Oklahoma Bar Journal

Powers of Attorney With Gifting Powers: The Double-Edged Sword of Elder Law

By Tessa Baker and H. Terrell Monks

#18863616 | © Iurii Sokolov | fotolia.com

Three years ago, Billy began to suffer signs of dementia and it became apparent that he needed someone to assist in the management of his affairs. Great-nephew Zeke came to the rescue. Zeke’s spouse, an educated and generally sharp individual, drafted a power of attorney for Billy to sign granting Zeke a general durable power of attorney that included gifting powers. Zeke, using that power of attorney, executed beneficiary designation forms, joint tenancy deeds, and other such documents to assure that he received Billy’s worldly goods. Eventually, Billy succumbed to dementia. The heirs at law, which did not include Zeke, were furious. Litigation commenced and insults were exchanged.

On the other hand, consider Mary and William who have been married almost 58 years. Mary’s health has deteriorated and she now needs long-term care. The only substantial asset remaining is the homestead, which is held in joint tenancy. Fortunately, William holds Mary’s general durable power of attorney. Unfortunately, this power of attorney is the state statutory form,1 which contains no gifting powers. Mary is receiving Medicaid assistance to pay the substantial cost of her care, and William has been advised that he has one year to remove Mary’s name from the title to their homestead. The social worker has advised that if Mary’s name is still in title at the end of the year, Mary will have too many assets to be eligible for Medicaid assistance. Such a loss of assistance would be devastating for Mary and her husband William.

William takes his power of attorney and visits his friend, attorney Mark, to inquire about the preparation of a quit-claim deed to be executed using the power of attorney. Attorney Mark has recently been involved in a case wherein the title attorney reviewed a deed that had been executed by an agent holding a general power of attorney without gifting powers. The title attorney declined to issue title insurance to the prospective buyer of the property because the power of attorney did not grant the agent the authority to gift property of the principal. Mark tells William this story and advises that under the circumstances, William does not have the authority to gift his wife’s homestead interest to himself using the power of attorney he has brought. Even more unfortunate, Mary is fully incapacitated and can neither sign the deed nor grant a new power of attorney.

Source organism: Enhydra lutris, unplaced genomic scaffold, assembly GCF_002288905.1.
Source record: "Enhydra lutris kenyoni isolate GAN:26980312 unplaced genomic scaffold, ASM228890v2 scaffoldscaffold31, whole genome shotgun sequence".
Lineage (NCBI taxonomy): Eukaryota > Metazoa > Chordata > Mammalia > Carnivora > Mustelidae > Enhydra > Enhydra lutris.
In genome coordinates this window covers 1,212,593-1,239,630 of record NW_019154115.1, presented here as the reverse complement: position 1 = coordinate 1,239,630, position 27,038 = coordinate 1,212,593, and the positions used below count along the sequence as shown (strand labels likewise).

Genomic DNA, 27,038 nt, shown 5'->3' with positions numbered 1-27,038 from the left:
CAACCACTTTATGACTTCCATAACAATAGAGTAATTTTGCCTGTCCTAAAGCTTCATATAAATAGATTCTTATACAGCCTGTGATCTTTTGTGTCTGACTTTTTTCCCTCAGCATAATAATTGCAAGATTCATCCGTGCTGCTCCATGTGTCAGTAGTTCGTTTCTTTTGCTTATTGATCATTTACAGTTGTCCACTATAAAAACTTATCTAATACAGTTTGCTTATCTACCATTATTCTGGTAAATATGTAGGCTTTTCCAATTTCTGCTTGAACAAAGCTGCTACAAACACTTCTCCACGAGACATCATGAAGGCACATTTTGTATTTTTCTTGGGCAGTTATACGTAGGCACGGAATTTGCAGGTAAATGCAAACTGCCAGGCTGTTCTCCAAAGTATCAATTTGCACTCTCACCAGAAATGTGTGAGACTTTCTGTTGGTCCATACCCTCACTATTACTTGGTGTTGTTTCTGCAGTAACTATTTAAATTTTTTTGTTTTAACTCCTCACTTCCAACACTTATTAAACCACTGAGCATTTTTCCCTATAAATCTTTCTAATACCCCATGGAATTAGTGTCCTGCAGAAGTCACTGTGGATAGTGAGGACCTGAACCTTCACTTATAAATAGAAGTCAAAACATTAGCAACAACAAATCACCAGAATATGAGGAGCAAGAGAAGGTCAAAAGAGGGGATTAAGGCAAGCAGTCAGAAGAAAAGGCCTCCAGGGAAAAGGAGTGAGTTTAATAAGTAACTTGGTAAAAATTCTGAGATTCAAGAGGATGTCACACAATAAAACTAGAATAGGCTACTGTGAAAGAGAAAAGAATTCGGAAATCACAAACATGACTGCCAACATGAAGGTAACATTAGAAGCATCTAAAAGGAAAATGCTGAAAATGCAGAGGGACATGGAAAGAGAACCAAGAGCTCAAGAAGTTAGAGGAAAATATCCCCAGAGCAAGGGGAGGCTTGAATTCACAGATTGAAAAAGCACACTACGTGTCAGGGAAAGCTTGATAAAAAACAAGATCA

These two scenarios and thousands more like them, demonstrate both the need for gifting powers in a power of attorney as well as the danger of abuse that accompanies such power. There appears to be an important gap in Oklahoma law that deals with the use of gifting powers. There are, however, some Oklahoma cases that should be considered.

First, consider In re Estate of Rolater, wherein an agent transferred certain stock belonging to the principal into his own name using a general durable power of attorney.2 The court admitted that it was difficult to read the copy of the power of attorney document, but from the language recited by the court, there appeared to be no gifting power in the document.3 The court held that there was no presumption of the principal’s intent to give and that the element of donative intent, the first essential element of a gift, must be proved by evidence that is “clear, satisfactory, and unmistakable…”4 The court opined that the agent had acted under a misapprehension that his power of attorney gave him more or less “omnipotent control of his principal’s property.”5 The court advised that such a notion was ill-founded.6 The court held that “in exercising granted powers, the attorney is bound to act for the benefit of his principal avoiding where possible that which is detrimental unless expressly authorized.”7

The concept of acting “for the benefit of his principal” appears to be the crux of an important question that remains unanswered in the current state of Oklahoma law. Although Oklahoma statutes do state that an attorney in fact, “whether acting pursuant to a durable or nondurable power of attorney or otherwise, is bound by standards of conduct and liability applicable to other fiduciaries,”8 it is not completely clear to what level the agent must act exclusively in the best interest of the principal when the language of the document includes gifting and self-dealing powers. I would state the question like this: Where the principal executes a power of attorney containing gifting powers, must those gifting powers be executed and applied only for the benefit and best interest of the principal, or may those gifting powers be used for the benefit of the agent or other person chosen by the agent? The secondary question that arises out of the Rolater case is whether a general gifting power contained within a general durable power of attorney is sufficient to demonstrate the principal’s donative intent. The practitioner may find this particularly problematic where the gifting power is contained in a laundry list of other powers.